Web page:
I have been following Field Strong and the Bulking Protocol and making great gains but I am having trouble find protein sources when traveling and away from home. If I am lucky enough to prepare my snacks, I survive on cold meat loaf and chicken. If I am not so lucky, I am at the mercy of some airport kiosk and you know how that goes. What do you eat when you are on the road or in a bind?
When it comes to bulking up and putting on muscle, food selection is as important as meal frequency and intake volume.
But what foods are paramount to creating bigger, stronger athletes?
If you have been to a CrossFit Football seminar or been around Power Athlete Nation, you know we survive on the belief that “flesh builds flesh”. Our primary tool for creating muscle mass is meat. This is due to it’s complete amino acid profile, our body’s hormonal reaction to consumption and increased creatine production.
The reason being; exercise has an effect on muscle growth, as it can only occur if muscle protein synthesis exceeds muscle protein breakdown. What this means is there must be a positive protein balance in the body to build muscle. Lifting weights creates protein balance but in the absence of increased protein intake the body becomes catabolic and muscle is destroyed.
How does this work?
The effect of muscle protein metabolism as it relates to resistance exercise lasts for 24-48 hours. This means the interaction between muscle metabolism and the meal you consume around your workout will impact the body’s ability to put on muscle.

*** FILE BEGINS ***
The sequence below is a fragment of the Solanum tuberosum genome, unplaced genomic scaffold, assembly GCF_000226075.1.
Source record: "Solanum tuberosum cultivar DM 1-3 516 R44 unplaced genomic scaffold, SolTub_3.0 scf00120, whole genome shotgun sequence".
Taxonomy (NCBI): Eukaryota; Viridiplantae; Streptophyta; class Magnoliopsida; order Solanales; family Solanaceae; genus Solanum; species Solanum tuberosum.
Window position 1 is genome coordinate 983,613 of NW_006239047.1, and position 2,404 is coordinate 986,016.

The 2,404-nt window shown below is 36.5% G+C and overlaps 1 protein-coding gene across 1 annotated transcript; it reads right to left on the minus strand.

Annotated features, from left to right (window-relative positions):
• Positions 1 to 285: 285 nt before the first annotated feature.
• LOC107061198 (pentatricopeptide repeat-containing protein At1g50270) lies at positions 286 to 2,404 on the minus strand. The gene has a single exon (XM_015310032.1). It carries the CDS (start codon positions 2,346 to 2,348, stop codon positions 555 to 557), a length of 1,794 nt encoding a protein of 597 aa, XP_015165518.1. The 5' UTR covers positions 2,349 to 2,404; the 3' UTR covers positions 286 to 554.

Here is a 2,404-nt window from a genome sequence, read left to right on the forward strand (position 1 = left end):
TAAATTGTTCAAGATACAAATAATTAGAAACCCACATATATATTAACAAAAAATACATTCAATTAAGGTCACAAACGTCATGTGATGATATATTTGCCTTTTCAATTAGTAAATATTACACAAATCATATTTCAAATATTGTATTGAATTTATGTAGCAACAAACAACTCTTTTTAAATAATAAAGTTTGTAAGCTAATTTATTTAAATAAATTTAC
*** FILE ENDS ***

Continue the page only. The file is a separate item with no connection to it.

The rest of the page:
Amino acids work to regulate muscle protein metabolism with an interaction between post-exercise processes and amino acid availability. By having a larger pool of amino acids to pull from an athlete can maximize protein synthesis. This will result in a greater anabolic effect.
Hormones, like insulin and testosterone, are regulators for muscle hypertrophy. Following a hard training session, insulin plays a role in muscle protein synthesis. Therefore, consuming amino acids and carbohydrates post workout can increase the anabolic effect.
Creatine is another vital player in putting on muscle and increasing performance. The amount of creatine stored in the body depends directly on how much muscle mass the individual carries. Between 60-80% of the creatine in the body comes from diet and natural synthesis. Creatine is often misunderstood for what it does, and more importantly, what it does not do.
Creatine is turned into ATP in the body and ATP is your primary energy source for short bursts of energy. During short bouts of hard training your body taps into creatine phosphate stores to convert to ATP for energy. However, if you only have minimal amounts of creatine phosphate stored in your muscles, you won’t have enough ATP to power through your workout. This will result in muscle fatigue and failure.
Essentially, you won’t have the short-term energy (ATP) to keep fueling performance.
Many people have vilified creatine for dehydrating athletes. Creatine volumizes the cell by bringing additional water into the muscle. This additional fluid expands the muscles giving them a more full appearance. While many people believe this is a negative, studies have shown this additional fluid in the muscle results in increased strength and muscle gains.
And just on a side note, vegetables and non-vertebrate sources of meat do not contain creatine.
So now you know why we consume meat, but what are the best sources of protein to meet our gains?
Red meat is our source of amino acids and creatine as it contains high amounts of these nutrients.
I survive on steak, ground beef and beef jerky. With dried meats containing up to 13 grams of creatine per kilogram and are able to retain 90% of their creatine content.
What this means is, if I am traveling or in a pinch, I survive on Well Food Company Beef Jerky. It is the best jerky on the market, hands down.